Strategic Futurists; Value Systems Specialists


Environmental Factors and the Future Consumer

Thursday 23 January 2014

I'm part way through a small research piece for an FMCG company that is interested in exploring the future consumer and what kind of environmental factors might influence their purchasing decisions. Interestingly enough toward the end of last year I had three FMCG firms approach me about a similar challenge, so 'Future Consumers' must be 'flavour of the month' (pun intended). When talking consumers, an Environmental Factor refers to the things that influence the consumer, especially at point of sale and delving into some of the emerging developments in this space is delightfully interesting.

Without giving too much away before I hand my report to my client, there's a very distinct sense of change in the food sector that suggests a myriad of possibilities in the products space. There's examples of how data is being used to engage with customers; examples of product stewardship; examples of functionality and more. But perhaps the biggest challenge is what appears to be a shift in price sensitivity over which OTHER factors are being layered. I won't say much specific here but offer an example from a different but aligned sector: petroleum.

It appears that over the past 12 months, Petroleum has crossed the 'must have threshold'. In otherwords, regardless of current price, people were going to fill their tanks. But recent Environmental Scanning has identified that the threshold has snapped. Simply put, a confluence of factors (cost per litre, down-sizing by companies leading to job losses, increased acceptability of genuine job flexibility location options and new technology among others) now suggests that consumers are actively choosing to reduce their need for fuel. The cost has become overladen with other factors that heighten consumer sensitivity to it. Environmental Factors are shifting consumer behaviour away from the incumbent.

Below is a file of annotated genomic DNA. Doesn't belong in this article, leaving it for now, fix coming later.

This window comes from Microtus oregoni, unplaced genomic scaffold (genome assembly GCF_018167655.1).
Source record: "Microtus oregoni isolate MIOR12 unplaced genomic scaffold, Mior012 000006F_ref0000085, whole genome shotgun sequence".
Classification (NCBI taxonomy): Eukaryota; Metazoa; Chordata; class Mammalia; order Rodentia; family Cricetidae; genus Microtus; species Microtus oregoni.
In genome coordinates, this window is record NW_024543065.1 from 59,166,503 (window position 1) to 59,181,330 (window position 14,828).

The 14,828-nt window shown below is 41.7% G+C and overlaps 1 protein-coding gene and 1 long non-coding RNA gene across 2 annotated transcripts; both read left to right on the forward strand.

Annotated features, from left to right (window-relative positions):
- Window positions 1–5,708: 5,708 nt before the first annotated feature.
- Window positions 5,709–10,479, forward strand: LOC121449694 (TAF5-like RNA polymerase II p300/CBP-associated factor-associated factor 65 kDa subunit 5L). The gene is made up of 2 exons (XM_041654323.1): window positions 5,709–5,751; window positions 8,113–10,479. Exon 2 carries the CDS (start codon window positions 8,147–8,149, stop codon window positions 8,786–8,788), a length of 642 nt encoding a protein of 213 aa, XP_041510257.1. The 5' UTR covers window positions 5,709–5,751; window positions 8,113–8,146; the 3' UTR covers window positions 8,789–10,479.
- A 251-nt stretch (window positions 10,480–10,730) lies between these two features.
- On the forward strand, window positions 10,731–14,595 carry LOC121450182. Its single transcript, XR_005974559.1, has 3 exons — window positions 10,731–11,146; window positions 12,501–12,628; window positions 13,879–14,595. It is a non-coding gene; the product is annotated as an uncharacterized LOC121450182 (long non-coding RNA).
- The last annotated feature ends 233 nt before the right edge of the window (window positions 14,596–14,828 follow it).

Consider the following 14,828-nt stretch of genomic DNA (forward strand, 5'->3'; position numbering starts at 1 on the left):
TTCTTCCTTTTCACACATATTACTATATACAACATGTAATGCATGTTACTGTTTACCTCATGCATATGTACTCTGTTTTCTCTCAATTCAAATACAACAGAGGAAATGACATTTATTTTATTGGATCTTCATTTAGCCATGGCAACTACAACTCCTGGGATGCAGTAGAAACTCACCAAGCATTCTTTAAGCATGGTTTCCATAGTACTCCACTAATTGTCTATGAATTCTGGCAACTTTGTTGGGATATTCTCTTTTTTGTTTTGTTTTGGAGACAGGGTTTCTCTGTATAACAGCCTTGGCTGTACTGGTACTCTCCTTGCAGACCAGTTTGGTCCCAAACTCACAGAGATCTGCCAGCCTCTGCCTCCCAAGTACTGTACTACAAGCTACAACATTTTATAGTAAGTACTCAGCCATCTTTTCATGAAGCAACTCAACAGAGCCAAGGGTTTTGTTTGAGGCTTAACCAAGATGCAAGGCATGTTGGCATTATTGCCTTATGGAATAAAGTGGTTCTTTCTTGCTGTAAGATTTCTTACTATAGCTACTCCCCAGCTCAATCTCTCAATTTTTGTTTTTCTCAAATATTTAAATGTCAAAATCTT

This has a whole array of other impacts connected to it - less consumption increases prices charged increases less consumption. Higher prices lead to fewer car sales = slump in imports and on it goes.

Building the systems map for my FMCG client is showing some glaring change over the next five to ten years that will potentially capture many current brands by surprise. In summary, the Environmental Factors that influence consumer behaviour appear to be evolving. Opportunities and Risk abound!

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